Experts to tell NRC: Hidden Costs of Waste Storage & Disposal Make Nuclear Power Less Attractive than Wind, Solar and Energy Efficiency

Guest Blog | December 18, 2013 | Press Releases

Do High Costs of Nuclear Now Make Licensing and Re-Licensing Indefensible in Terms of the Economics? Comments to NRC From Economist Mark Cooper State Federal Agency Must Consider Full Cost of Nuclear Waste Storage and Disposal

WASHINGTON, D.C. – NEWS ADVISORY – The case for continued licensing of nuclear reactors in the United States will be almost impossible to make if the Nuclear Regulatory Commission (NRC) starts factoring in the enormous and rapidly rising cost of nuclear reactor waste storage and disposal, according to comments that will be filed Thursday (December 19, 2013) at the NRC by economist Mark Cooper, the author of a major summer 2013 report detailing the three dozen operating U.S. nuclear reactors most at-risk of being shuttered due to economic and related factors.


Cooper and attorney Diane Curran will hold a phone-based news conference at 11 a.m. EST Thursday, Dec 19.


Friday is the NRC deadline for comments in the wake of a 2012 U.S. Court of Appeals decision that resulted in suspension of all U.S. reactor licensing and re-licensing decisions until NRC completed a study of the environmental impacts of its failure to site a repository for disposal of spent reactor fuel. The federal government estimates that just over 141,000 metric tons of spent fuel either already has or will be produced under existing reactor licenses and reactors under construction. Meanwhile, after decades of trying to site a repository, Yucca Mountain has been cancelled and no other repository has been proposed.


In his declaration to the NRC, Cooper calculates for the first time the full price tag per megawatt hour of nuclear power in terms of the cost and risks of storing and disposing of the radioactive waste from reactors. Cooper argues that the “hidden” cost, which is rapidly rising, is now so massive that the NRC cannot possibly ignore it when conducting its own economic analysis about the true cost of nuclear power.


On behalf of 30 environmental organizations across the U.S., Curran will submit Cooper’s declaration to the NRC, along with other criticisms of the NRC’s Environmental Impact Statement for failure to account for the costs of spent fuel storage and disposal in reactor licensing decisions. The groups contend that NRC must continue the current moratorium on reactor licensing and re-licensing until it completes a study that accounts for the costs and environmental impacts of managing spent fuel.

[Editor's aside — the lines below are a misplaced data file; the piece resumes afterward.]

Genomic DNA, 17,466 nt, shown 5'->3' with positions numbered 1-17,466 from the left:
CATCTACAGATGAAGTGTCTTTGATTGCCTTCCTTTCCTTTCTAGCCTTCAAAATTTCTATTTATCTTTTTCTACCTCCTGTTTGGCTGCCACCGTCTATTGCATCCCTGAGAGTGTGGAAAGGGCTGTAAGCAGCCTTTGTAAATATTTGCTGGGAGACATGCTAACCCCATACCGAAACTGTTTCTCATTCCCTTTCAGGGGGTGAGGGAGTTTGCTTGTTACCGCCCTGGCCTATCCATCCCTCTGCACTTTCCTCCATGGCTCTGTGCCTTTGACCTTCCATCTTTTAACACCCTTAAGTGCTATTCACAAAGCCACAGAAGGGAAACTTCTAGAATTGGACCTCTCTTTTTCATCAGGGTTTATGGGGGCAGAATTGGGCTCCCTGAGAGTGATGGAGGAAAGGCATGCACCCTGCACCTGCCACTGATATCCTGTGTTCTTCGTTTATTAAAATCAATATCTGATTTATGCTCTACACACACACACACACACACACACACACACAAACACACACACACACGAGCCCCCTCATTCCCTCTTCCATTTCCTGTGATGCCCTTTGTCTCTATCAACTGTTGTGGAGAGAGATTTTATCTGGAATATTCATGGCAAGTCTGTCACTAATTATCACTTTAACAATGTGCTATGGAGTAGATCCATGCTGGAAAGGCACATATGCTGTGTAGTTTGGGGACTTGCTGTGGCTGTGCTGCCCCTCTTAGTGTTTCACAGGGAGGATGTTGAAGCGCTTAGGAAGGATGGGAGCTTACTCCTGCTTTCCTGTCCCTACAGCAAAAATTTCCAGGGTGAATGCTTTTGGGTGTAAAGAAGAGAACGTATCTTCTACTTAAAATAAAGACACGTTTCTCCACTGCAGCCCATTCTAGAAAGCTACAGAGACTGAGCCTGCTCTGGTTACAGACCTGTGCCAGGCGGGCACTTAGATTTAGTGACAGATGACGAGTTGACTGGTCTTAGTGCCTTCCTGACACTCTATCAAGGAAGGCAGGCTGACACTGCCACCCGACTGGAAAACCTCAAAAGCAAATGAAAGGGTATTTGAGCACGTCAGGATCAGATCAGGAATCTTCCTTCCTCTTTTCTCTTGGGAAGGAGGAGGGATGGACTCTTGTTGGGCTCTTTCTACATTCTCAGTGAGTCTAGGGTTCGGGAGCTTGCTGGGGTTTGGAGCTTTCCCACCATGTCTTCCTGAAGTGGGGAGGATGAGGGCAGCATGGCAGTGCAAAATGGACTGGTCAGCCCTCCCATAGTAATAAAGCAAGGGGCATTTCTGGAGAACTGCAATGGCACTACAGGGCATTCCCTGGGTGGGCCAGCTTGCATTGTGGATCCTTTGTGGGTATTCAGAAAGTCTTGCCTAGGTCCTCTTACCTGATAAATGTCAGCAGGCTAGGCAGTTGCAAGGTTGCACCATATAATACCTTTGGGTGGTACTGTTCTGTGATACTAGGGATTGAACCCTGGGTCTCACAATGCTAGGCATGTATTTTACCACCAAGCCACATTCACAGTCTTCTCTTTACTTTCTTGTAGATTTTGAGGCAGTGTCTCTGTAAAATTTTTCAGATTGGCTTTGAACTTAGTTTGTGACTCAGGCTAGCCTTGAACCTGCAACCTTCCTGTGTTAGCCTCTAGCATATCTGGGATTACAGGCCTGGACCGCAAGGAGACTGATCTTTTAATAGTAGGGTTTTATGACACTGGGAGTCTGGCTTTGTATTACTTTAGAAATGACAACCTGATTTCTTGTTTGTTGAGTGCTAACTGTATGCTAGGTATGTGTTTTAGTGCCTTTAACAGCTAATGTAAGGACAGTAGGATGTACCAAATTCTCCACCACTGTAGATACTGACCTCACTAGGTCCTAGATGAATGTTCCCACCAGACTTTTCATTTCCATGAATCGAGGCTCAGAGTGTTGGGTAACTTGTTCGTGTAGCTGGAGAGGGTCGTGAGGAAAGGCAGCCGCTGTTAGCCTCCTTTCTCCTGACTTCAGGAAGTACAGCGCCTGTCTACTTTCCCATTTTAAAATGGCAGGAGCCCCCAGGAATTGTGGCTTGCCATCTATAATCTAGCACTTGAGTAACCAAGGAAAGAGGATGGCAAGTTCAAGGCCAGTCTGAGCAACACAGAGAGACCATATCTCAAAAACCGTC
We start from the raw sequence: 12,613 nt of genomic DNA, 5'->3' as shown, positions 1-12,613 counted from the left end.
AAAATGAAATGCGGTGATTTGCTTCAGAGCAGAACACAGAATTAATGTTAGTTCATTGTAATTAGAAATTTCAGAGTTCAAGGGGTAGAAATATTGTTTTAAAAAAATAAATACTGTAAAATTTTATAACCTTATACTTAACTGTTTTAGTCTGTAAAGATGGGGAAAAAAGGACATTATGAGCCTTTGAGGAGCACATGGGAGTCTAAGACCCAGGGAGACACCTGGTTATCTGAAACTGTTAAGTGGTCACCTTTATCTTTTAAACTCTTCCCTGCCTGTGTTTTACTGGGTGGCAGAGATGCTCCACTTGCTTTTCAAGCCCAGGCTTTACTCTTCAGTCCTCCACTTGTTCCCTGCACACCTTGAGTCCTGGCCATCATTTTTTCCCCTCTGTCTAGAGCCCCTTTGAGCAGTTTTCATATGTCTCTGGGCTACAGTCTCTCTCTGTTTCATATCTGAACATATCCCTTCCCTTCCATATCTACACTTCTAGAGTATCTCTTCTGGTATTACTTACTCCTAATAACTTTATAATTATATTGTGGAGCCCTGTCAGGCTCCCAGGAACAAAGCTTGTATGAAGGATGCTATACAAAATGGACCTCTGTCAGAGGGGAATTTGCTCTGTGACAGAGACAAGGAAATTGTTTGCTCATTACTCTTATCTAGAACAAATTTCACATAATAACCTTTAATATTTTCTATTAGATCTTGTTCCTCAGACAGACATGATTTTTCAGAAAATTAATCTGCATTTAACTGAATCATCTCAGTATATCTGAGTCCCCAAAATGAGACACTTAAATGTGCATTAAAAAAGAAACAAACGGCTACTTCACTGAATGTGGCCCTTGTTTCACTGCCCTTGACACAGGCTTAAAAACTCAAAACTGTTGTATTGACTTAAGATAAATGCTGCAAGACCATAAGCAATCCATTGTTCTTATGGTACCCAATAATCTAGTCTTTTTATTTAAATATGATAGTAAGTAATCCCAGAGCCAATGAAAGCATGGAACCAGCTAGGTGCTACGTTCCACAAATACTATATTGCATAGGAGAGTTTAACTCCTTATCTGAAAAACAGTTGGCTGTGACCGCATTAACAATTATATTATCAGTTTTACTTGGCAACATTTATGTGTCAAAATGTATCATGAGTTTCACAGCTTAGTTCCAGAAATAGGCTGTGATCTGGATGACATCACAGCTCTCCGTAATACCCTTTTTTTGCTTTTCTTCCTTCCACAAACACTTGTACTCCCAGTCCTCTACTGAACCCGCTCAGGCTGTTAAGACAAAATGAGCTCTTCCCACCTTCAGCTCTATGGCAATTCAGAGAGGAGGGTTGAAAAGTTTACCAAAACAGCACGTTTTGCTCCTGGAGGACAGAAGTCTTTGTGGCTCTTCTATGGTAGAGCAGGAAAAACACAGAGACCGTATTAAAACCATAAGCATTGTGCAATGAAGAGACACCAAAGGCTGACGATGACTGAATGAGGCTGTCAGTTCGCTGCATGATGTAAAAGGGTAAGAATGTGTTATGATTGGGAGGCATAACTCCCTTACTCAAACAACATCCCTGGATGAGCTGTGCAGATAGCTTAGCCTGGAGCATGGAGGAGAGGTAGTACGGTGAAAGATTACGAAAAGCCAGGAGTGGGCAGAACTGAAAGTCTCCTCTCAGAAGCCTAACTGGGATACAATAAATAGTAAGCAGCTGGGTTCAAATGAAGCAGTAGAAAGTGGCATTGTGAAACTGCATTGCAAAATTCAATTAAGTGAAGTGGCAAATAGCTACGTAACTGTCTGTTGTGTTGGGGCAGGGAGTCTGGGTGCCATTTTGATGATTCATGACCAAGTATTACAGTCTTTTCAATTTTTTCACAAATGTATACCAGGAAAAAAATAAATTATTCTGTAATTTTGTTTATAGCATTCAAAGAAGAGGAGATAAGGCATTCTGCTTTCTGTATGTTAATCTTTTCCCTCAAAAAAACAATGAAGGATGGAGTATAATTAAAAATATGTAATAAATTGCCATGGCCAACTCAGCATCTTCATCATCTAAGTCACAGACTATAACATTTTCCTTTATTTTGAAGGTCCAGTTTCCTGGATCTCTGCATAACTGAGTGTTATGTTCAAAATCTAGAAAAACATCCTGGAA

News event speakers will be:

  • Mark Cooper, senior fellow for economic analysis, Institute for Energy and the Environment, Vermont Law School, and author of “Renaissance in Reverse: Competition Pushes Aging U.S. Nuclear Reactors to the Brink of Economic Abandonment” (2013) and “Policy Challenges of Nuclear Reactor Construction, Cost Escalation and Crowding Out Alternatives” (2009); and
  • Diane Curran, attorney, Harmon, Curran, Spielberg & Eisenberg, L.L.P. Curran will discuss her clients’ concerns about the NRC’s environmental analysis of spent fuel storage and disposal impacts.


TO PARTICIPATE: You can participate in the live, phone-based news conference (with full, two-way Q&A) at 11 a.m. EST on December 19, 2013 by dialing 1 (800) 860-2442. Ask for the “nuclear waste cost analysis” news event.


CAN’T PARTICIPATE?: A streaming audio replay of a related news event will be available on the Web at as of 3 p.m. EST on December 19, 2013.


MEDIA CONTACT: Ailis Aaron Wolf, (703) 276-3265 or [email protected].